In this lesson, children learn that the form of a tool (its shape, what it is made of) relates to its function and that people require certain tools to do their jobs. Children begin by examining various real or toy tools and think about how the tool’s form is related to how it is used. They watch a video in which Curious George has to use tools to build shelter and cook food when he and his friends lose electrical power on a camping trip. Next, they use a deck of tool-related cards (PDF provided) to match different tools to the jobs where they would be used. Children conclude by drawing pictures of a job they might have when they grow up, including a tool they would need to help them do that work. As children go through the activities, they will be using the following STEM skills: asking questions, sharing observations, and categorizing objects.
- Understand that tools are objects or materials, which people use to help them do work.
- Understand that tools may be made from naturally occurring materials or from human-designed ones.
- Understand that the form or design of a tool relates to its function.
- Understand that tools can be grouped or categorized according to the jobs they’re used in.
Prep for Teachers
- Arrange the various tools on a surface where they can be easily seen. Do not arrange them in any order.
- Make copies of the Curious George Tool Time pictures. Then cut out each picture to make a deck of cards.
- Real or toy tools used by people to do different jobs:
- hose (fire fighters)
- stethoscope, microscope, ear scope (doctors)
- mallet, flashlight, compass (campers)
- measuring tape, scissors, wrench, screwdriver (builders)
- brushes, paint stirrers (painters)
- rake, hoe, spade, watering can (gardeners)
(Note: if possible, supply real tools)
- Curious George Tool Time cards (PDFs)
1. Introduce the word “tool” (an object or material that people use to help them do work).
- Invite children to look at and handle the tools you have displayed.
- Engage children in a conversation about the tools by asking questions such as, Have you ever seen this tool before? How have you seen it used? Who used it?
- Help children think about how the form of a tool (its design) is related to its function. Ask questions such as, Why do you think the watering can has a spout? How does the shape and size of the brush help us with painting?
2. Watch the video.
- Before you watch, you may want to provide some background information. George has gone camping with the Doorman and Hundley, the dog. When a storm knocks out the electric power, George has to use tools to build a shelter (a “lean-to”), start a fire, and cook food. Ask children to watch for the different tools George uses as he does these camping chores.
- Play the video Curious George: Tool Time.
- As children watch, point out each tool George uses to build the lean-to (wood sticks for pegs; a mallet to bang the pegs in) and to start a fire (a lighter).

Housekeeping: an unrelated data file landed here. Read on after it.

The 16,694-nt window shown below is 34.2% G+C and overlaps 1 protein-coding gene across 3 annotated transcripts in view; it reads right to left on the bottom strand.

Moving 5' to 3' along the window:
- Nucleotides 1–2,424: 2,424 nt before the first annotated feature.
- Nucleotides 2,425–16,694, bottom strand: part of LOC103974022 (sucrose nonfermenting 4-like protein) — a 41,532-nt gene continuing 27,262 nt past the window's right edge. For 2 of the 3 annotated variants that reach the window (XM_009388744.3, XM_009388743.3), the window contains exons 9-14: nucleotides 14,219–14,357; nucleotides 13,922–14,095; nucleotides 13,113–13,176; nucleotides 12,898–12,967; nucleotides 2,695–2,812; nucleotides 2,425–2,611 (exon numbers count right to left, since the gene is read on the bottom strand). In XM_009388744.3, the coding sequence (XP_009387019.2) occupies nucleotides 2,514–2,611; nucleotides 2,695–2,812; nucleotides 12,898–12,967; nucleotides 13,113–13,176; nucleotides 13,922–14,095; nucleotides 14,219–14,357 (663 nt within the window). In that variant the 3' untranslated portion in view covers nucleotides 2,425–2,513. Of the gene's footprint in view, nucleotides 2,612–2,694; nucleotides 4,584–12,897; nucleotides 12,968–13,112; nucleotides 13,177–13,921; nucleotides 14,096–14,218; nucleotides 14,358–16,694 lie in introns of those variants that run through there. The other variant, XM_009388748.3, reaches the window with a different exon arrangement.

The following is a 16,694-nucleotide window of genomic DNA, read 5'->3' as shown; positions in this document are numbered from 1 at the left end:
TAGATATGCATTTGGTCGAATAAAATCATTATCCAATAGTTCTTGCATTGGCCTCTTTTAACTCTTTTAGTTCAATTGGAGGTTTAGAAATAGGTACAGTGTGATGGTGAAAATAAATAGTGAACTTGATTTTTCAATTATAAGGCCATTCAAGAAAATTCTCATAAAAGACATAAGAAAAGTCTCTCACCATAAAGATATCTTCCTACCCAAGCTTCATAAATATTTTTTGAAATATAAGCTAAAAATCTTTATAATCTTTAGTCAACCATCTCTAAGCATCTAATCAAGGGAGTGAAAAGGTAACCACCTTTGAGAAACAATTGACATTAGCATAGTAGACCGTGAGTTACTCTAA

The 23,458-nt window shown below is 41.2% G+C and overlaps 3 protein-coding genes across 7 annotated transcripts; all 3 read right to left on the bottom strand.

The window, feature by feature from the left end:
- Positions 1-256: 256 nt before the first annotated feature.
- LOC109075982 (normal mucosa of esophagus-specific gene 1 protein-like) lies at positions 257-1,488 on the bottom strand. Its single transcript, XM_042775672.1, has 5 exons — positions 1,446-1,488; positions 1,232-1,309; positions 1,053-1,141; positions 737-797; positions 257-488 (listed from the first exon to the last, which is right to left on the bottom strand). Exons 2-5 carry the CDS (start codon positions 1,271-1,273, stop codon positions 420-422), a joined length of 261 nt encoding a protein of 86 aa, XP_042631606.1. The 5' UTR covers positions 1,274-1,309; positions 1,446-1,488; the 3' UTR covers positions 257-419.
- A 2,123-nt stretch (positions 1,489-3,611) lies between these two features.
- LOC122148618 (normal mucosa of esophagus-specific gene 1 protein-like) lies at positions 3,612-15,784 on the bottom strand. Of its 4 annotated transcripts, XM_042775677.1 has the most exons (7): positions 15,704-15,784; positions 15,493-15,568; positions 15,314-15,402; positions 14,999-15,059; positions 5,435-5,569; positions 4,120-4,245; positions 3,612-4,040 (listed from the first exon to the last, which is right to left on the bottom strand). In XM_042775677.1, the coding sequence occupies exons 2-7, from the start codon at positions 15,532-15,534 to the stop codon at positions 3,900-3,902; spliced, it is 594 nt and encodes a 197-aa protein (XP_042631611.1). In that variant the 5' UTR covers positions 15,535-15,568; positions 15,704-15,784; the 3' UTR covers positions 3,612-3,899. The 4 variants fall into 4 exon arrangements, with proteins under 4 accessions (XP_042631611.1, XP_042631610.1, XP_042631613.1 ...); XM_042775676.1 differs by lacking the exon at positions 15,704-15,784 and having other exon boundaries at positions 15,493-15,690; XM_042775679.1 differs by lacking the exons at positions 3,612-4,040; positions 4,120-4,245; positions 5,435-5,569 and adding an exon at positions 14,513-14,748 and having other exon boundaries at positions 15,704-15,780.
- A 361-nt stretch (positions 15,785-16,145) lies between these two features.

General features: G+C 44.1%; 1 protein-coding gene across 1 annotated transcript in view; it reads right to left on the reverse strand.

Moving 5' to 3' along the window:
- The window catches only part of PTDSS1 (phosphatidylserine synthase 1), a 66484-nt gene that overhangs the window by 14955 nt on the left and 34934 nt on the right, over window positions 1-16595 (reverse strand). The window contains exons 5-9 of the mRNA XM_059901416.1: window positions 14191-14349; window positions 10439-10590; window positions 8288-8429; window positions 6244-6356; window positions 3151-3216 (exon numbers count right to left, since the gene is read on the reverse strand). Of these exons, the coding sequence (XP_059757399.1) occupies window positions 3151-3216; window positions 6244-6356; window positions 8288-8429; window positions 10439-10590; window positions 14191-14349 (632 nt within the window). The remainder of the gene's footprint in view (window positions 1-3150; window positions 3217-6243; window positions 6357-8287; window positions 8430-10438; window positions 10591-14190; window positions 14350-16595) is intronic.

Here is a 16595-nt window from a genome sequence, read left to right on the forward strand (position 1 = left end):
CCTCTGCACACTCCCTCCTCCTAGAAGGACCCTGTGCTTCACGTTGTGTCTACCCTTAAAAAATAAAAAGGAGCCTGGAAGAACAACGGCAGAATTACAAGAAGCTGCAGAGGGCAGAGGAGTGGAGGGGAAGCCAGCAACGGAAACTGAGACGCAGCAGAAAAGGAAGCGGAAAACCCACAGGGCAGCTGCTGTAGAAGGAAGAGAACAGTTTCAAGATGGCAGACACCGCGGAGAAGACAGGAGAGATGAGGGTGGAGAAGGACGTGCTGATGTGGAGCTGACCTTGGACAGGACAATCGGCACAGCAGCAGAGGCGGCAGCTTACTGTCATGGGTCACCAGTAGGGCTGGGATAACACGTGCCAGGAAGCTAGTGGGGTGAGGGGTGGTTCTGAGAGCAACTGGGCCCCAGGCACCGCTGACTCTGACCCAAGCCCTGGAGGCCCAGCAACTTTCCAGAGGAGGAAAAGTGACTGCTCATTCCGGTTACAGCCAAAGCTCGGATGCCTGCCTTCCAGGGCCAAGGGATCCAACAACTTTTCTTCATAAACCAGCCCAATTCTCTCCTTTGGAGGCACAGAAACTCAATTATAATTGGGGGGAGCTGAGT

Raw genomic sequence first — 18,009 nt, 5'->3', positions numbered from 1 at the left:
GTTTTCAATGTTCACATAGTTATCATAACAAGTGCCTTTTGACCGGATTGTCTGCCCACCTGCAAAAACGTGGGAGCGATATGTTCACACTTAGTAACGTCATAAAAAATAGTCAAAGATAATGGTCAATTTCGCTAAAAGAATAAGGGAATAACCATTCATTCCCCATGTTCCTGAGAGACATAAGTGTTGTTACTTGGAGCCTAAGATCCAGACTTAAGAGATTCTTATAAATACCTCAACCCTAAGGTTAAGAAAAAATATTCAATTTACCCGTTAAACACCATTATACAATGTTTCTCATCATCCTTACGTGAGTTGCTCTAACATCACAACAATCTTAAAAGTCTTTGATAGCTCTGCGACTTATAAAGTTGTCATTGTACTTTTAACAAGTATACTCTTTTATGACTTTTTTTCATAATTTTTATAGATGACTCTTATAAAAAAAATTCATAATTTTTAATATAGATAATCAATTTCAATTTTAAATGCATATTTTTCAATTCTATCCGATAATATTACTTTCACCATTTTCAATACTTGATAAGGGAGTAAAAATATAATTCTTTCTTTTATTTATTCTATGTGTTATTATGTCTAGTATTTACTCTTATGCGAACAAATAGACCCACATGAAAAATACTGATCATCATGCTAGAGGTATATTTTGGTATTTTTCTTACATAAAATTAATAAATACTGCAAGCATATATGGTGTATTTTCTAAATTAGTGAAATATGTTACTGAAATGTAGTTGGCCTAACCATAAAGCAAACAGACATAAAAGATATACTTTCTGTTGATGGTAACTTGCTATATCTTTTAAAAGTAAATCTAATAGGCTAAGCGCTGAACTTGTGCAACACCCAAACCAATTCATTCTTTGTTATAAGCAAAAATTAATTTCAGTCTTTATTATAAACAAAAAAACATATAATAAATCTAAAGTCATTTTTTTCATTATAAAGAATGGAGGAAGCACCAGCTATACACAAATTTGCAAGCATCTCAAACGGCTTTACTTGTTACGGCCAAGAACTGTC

- Have children think about form and function by asking questions such as, How does the shape of a wooden stick make it easy to push into the ground? How does the shape of the mallet make it good for hitting pegs?
- Wrap up the discussion by telling children that in the video George used tools for camping. Reiterate that people use many different tools and sometimes people use special tools for their jobs.
3. Curious George’s Tool Time!
- Refer back to the tools you have on display and focus on a few you have not yet discussed.
- Next show children the deck of “Curious George Tool Time” cards.
- Ask a child to pick a card. Ask, What job is Curious George dressed for? What kinds of things does a ________do? (For example, a doctor gives shots, examines your ears; a gardener plants seeds, and so on.)
- Next, ask the child to pick one tool that Curious George would need to do that job. Have the child name the tool and describe how George would use it or how it would help him to do his job.
- As children take turns picking up cards and tools, help them sort the tools into different piles according to who uses it. At the end, review the tools that people use in each job.
4. Imagine a grown-up job.
Have children draw pictures of a job they might have when they grow up. Ask them to think of and draw a tool they would use in that job. Help children write a caption for their picture—describing how the tool is used in that job.
Extend with Games
- Children may enjoy helping George to build a robot in the game Build a Bot. The robot uses different tools to do different tasks.
Extend with Books
Encourage children to use these books as they continue to learn about tools.
- Curious George Tool Time by H. A. Rey (Houghton Mifflin Harcourt, 2013). There are lots of things to build and fix, all with George’s handy red toolbox.
- Tools by Ann Morris and Ken Heyman. (Harper Collins 1998). Photographs show how different tools are used around the world.
- Tools Rule by Aaron Meshon (Atheneum, 2014). Watch as a team of tools help build a shed.